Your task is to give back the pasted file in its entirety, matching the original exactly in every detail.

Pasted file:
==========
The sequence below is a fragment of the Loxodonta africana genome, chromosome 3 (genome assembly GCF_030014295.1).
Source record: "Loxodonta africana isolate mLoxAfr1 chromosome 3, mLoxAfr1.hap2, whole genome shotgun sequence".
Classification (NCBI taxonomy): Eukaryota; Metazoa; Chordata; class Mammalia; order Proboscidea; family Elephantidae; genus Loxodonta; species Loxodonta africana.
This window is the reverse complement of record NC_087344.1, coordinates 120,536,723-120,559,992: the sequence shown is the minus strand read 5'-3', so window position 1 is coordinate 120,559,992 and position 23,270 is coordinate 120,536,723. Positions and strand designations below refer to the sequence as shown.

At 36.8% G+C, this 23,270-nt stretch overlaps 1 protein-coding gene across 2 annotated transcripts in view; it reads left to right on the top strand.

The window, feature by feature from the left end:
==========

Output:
The sequence below is a fragment of the Loxodonta africana genome, chromosome 3 (genome assembly GCF_030014295.1).
Source record: "Loxodonta africana isolate mLoxAfr1 chromosome 3, mLoxAfr1.hap2, whole genome shotgun sequence".
Classification (NCBI taxonomy): Eukaryota; Metazoa; Chordata; class Mammalia; order Proboscidea; family Elephantidae; genus Loxodonta; species Loxodonta africana.
This window is the reverse complement of record NC_087344.1, coordinates 120,536,723-120,559,992: the sequence shown is the minus strand read 5'-3', so window position 1 is coordinate 120,559,992 and position 23,270 is coordinate 120,536,723. Positions and strand designations below refer to the sequence as shown.

At 36.8% G+C, this 23,270-nt stretch overlaps 1 protein-coding gene across 2 annotated transcripts in view; it reads left to right on the top strand.

The window, feature by feature from the left end: